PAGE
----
Gestational Diabetes: What you don’t know can hurt you

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Don’t look now, but someone you love may be suffering from diabetes. This “silent killer” affects almost 30 million Americans with almost 1.5 million new cases of diabetes appearing every year. But the most alarming statistic is that over eight million of us are undiagnosed. The health community is rallying to build awareness of the growing risks of diabetes and develop improved treatments.

But what about gestational diabetes? Most people tend to be a bit cavalier about this form of diabetes that targets a specific portion of the community and often remedies itself after the woman gives birth. This couldn’t be “real” diabetes, could it? The truth is, if left untreated, gestational diabetes can produce permanent damage.

What is Gestational Diabetes?
Gestational diabetes occurs exclusively in pregnant women, and they can be diagnosed with gestational diabetes having no history of diabetes at all. “Unlike Type 1 and 2 diabetes, gestational diabetes is caused in part by physiological changes that occur during pregnancy and affects one in 10 pregnant women,” explains Christina Sherry, PhD, RD, a nutrition scientist with Abbott. “During pregnancy, hormones can reduce or block the effectiveness of mom’s insulin,” she says. Other risk factors like being overweight, having polycystic ovary syndrome (PCOS), or having a family history of Type 2 diabetes can increase the chances of developing gestational diabetes.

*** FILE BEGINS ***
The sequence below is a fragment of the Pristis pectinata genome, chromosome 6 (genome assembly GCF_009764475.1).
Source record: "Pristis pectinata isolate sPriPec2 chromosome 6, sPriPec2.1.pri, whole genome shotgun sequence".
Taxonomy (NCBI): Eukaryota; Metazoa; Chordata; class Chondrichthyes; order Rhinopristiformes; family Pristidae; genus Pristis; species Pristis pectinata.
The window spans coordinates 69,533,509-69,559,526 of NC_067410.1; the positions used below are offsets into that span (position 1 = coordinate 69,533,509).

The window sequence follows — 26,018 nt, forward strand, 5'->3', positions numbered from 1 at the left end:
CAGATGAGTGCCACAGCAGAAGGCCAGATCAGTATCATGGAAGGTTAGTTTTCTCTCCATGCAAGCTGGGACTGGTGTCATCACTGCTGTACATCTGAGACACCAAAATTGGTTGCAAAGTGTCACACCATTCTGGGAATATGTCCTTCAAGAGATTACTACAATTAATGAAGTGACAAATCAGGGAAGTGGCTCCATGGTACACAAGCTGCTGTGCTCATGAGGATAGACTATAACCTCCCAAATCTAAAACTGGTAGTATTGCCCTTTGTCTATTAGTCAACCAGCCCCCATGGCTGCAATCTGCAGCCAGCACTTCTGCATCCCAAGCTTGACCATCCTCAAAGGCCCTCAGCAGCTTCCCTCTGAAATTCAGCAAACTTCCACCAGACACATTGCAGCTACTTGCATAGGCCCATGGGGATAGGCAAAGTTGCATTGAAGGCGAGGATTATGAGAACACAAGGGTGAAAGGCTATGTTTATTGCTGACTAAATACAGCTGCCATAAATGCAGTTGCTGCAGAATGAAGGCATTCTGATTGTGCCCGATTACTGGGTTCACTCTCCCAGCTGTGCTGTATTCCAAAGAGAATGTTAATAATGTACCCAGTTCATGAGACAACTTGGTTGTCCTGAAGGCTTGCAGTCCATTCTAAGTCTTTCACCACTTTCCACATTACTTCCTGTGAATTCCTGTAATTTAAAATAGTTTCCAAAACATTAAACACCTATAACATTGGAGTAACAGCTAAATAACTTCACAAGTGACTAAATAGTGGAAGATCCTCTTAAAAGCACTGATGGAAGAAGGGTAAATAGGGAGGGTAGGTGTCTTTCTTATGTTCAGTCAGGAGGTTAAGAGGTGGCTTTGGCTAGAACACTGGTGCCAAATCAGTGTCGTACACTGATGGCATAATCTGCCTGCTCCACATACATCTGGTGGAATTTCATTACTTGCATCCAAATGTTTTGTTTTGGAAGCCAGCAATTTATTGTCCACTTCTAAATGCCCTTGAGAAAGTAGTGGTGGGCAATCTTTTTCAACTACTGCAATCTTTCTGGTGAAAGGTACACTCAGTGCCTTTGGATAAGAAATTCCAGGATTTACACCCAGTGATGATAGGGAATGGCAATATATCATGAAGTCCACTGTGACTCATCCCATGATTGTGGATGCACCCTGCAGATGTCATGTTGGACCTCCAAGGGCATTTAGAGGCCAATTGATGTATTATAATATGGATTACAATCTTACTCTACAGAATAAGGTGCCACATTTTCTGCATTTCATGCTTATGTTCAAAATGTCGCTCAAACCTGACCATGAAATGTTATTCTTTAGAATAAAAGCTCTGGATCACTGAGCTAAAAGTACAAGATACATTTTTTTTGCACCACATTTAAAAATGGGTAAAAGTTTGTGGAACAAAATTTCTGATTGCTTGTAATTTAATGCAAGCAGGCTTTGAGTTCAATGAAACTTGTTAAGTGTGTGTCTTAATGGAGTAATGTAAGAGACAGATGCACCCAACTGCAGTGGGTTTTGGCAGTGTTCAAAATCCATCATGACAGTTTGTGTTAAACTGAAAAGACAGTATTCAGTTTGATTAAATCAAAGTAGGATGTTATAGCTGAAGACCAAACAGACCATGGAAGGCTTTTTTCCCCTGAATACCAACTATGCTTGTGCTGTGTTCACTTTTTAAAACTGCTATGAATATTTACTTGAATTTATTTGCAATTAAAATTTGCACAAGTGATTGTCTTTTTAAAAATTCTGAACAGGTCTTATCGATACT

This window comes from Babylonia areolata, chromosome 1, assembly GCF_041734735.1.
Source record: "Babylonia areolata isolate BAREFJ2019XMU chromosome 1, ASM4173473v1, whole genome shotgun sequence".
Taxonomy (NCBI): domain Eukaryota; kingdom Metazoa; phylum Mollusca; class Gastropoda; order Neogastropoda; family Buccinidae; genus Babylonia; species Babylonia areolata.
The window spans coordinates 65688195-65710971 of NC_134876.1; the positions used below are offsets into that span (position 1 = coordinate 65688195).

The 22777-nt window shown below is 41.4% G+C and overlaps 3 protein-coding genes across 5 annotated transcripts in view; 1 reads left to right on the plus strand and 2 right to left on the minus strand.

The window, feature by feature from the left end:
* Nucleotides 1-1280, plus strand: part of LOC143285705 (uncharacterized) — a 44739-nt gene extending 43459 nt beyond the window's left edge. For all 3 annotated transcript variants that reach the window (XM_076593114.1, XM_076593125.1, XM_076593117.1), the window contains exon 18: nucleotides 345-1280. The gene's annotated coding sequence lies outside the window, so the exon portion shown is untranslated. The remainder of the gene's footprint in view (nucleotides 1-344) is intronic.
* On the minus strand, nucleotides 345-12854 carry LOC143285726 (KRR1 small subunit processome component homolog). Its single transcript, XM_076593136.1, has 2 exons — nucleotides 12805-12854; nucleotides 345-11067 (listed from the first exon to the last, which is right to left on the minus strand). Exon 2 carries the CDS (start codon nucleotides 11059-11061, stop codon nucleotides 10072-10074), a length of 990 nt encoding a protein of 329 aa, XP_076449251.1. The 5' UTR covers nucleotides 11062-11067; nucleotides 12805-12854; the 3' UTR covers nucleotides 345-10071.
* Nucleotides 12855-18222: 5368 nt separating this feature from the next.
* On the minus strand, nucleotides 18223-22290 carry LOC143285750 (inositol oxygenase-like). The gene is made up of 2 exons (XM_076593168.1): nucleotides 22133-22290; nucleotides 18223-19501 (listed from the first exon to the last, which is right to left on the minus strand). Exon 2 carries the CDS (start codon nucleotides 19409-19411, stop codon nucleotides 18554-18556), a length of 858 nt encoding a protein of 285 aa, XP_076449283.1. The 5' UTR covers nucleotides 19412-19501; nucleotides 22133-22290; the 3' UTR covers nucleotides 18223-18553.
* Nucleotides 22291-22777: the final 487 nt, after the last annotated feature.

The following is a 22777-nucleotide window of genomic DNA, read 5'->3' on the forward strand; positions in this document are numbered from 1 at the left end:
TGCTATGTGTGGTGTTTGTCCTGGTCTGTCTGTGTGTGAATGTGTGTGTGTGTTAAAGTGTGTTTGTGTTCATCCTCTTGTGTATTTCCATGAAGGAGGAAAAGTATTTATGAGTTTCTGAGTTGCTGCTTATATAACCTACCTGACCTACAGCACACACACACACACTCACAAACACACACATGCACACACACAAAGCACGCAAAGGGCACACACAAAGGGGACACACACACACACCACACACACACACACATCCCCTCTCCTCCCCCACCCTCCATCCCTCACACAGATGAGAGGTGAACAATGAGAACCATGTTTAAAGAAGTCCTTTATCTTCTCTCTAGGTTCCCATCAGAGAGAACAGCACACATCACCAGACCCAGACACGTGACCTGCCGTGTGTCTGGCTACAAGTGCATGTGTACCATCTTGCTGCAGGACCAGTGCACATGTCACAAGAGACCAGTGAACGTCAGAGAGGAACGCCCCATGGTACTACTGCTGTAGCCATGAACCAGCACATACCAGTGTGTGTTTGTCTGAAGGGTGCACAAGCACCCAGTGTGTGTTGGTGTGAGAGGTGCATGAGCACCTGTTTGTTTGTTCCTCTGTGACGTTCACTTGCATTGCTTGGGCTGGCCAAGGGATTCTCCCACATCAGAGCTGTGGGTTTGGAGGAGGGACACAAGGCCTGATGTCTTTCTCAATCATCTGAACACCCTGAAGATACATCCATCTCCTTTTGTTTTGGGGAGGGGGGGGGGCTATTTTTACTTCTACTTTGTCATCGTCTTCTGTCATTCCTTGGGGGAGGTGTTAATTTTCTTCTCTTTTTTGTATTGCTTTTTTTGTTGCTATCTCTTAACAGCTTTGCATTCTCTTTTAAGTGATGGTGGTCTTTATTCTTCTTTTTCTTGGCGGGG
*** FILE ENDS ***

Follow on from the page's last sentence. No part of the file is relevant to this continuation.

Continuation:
In many cases, symptoms often mirror those of normal pregnancy. But many mothers note extreme fatigue and nausea (especially after eating sugary foods), frequent urination, persistent thirst, and abnormal water retention.

Simple ways to reduce the risk of gestational diabetes
Although we enjoy being pampered during pregnancy, regular exercise and smart eating habits provide a healthy environment for you and your unborn baby. Coupled with daily exercise, here are three simple ways to control the risks of GD.

1. Eat low-glycemic foods.
Doctors agree that whether you are pregnant or want to be in the near future, it’s never too late to change your diet. “Make an effort to include foods that don’t cause sharp rises in your blood sugar and those that have slowly digestible carbs,” says Ricardo Rueda, MD, PhD, a research fellow at Abbott. “Doing so lowers your risk of gestational diabetes and, for your baby, it lowers the risk of future obesity.” Reach for fresh fruits and vegetables, whole grains, lean cuts of meat, and nonfat dairy products.

2. Stay hydrated.
Drinking plenty of water is an essential part of good health. Although it seems our bladder is working overtime during pregnancy, making sure to drink water throughout the day is vital to keeping our system running smoothly. The health experts at Abbott warn that if you don’t drink enough water, dehydration can quickly zap your energy. Be sure to keep a refillable bottle handy and try adding lemon, cucumber, or fresh mint to your water to add a delicious, festive zip. You deserve some special treatment, right?

Related link: 3 things you should know about diabetes

3. Don’t forget the fiber.
Fortunately, adding whole-grain foods to our diet also adds flavor. Try using brown rice in your favorite dishes, and eating oatmeal and whole-grain toast for breakfast. Whole grains add the fiber necessary for digestive health and nutrients like magnesium boost organ and bone health.

There is so much to do to prepare for your new arrival. But the first thing on your to-do list should be maintaining good health. By watching for early signs of gestational diabetes, exercising, and eating right, you can be sure you and your baby will begin your lives together enjoying a bright future of good health.

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